For all the above reasons, we estimate that the areas with the greatest activity for 2021 will be in the field of financial restructuring, bankruptcy, M&A, and tax and labour planning.

Facing these challenges will not be a problem for our firm. We have the necessary resources to face this new scenario and, above all, an exceptional team. Our extensive experience in restructuring advisory operations (debt refinancing and bankruptcy) and distress acquisitions, in addition to our highly qualified labour and tax teams, allows us to accompany our clients in all phases of their business. In addition, through our international organisation we have the capacity to provide appropriate advice from a national and international point of view, as well as being able to share experiences that each country is experiencing locally and transfer them, as far as possible, to our clients locally.

But it will not be enough to have experts in the areas mentioned. The way of doing business and the way of advising clients has changed and will probably change for good. It is true that once the health crisis has been overcome, the return to the pre-COVID way of doing business will tend to be similar; but not the same.

Anecdotally, a couple of years ago, at an international partners' meeting in Andersen, our partner in charge of the Sillicon Valley office, asked me how important it was to have face-to-face meetings with our clients, to which I replied - without hesitation - that for us (and, I even dared to say, for Europeans in general) it was essential. His answer was that in his case, he had very few physical meetings; almost all were by video conference. The way of doing business in the USA and Europe has little to do with this case, no doubt due to the great distances involved and that marked principle that time is money (which emphasises this way of doing business).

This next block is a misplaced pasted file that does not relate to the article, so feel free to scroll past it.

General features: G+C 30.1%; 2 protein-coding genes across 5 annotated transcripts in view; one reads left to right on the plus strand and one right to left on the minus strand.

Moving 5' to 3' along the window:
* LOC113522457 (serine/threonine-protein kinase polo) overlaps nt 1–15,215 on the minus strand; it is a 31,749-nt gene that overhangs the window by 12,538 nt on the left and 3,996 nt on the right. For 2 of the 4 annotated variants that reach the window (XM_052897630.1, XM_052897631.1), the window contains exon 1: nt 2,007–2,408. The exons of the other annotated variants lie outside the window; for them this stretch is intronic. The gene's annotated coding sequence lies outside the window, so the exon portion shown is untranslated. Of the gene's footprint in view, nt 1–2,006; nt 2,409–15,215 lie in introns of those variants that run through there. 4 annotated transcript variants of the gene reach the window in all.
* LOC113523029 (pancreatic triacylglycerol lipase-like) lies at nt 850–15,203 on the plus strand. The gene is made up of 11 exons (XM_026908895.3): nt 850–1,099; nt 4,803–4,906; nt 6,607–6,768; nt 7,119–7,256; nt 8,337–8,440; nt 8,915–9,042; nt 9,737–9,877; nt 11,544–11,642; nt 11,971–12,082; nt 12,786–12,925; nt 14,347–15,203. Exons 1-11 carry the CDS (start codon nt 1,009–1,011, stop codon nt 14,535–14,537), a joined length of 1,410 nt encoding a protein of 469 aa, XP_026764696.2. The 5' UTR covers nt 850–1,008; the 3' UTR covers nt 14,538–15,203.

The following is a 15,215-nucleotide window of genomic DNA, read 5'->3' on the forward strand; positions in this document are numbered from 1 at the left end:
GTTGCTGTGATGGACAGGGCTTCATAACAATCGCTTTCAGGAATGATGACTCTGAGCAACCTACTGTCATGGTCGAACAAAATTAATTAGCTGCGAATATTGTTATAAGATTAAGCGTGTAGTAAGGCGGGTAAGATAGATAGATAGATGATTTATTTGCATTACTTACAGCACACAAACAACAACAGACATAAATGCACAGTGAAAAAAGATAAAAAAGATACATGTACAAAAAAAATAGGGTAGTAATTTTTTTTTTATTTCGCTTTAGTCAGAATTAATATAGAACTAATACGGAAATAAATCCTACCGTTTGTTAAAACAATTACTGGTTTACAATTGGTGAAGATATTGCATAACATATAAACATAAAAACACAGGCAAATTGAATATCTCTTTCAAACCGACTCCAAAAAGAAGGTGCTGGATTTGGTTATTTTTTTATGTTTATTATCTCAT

Almost as a premonition of what was to come, we have had to learn and get used, in an accelerated and forced way, to holding meetings with our clients and carrying out commercial work using telematic systems, reducing face-to-face meetings to a minimum. Once the health crisis has been overcome, we will undoubtedly return to promoting face-to-face meetings (social habits do not change from one day to the next), but the aforementioned need to cut costs and the evidence that there are journeys that can be avoided without major consequences will lead us to provide our legal services in a different way, with a very relevant acceleration of the process of introducing the technological world into our services. But not just any technology, but the one that can really allow you to provide a better and faster service.

In short, that the historical moment we are living will have a relevant impact in general, and in the world of legal services, not only for 2021, but for the future.


Read the article in Legal Today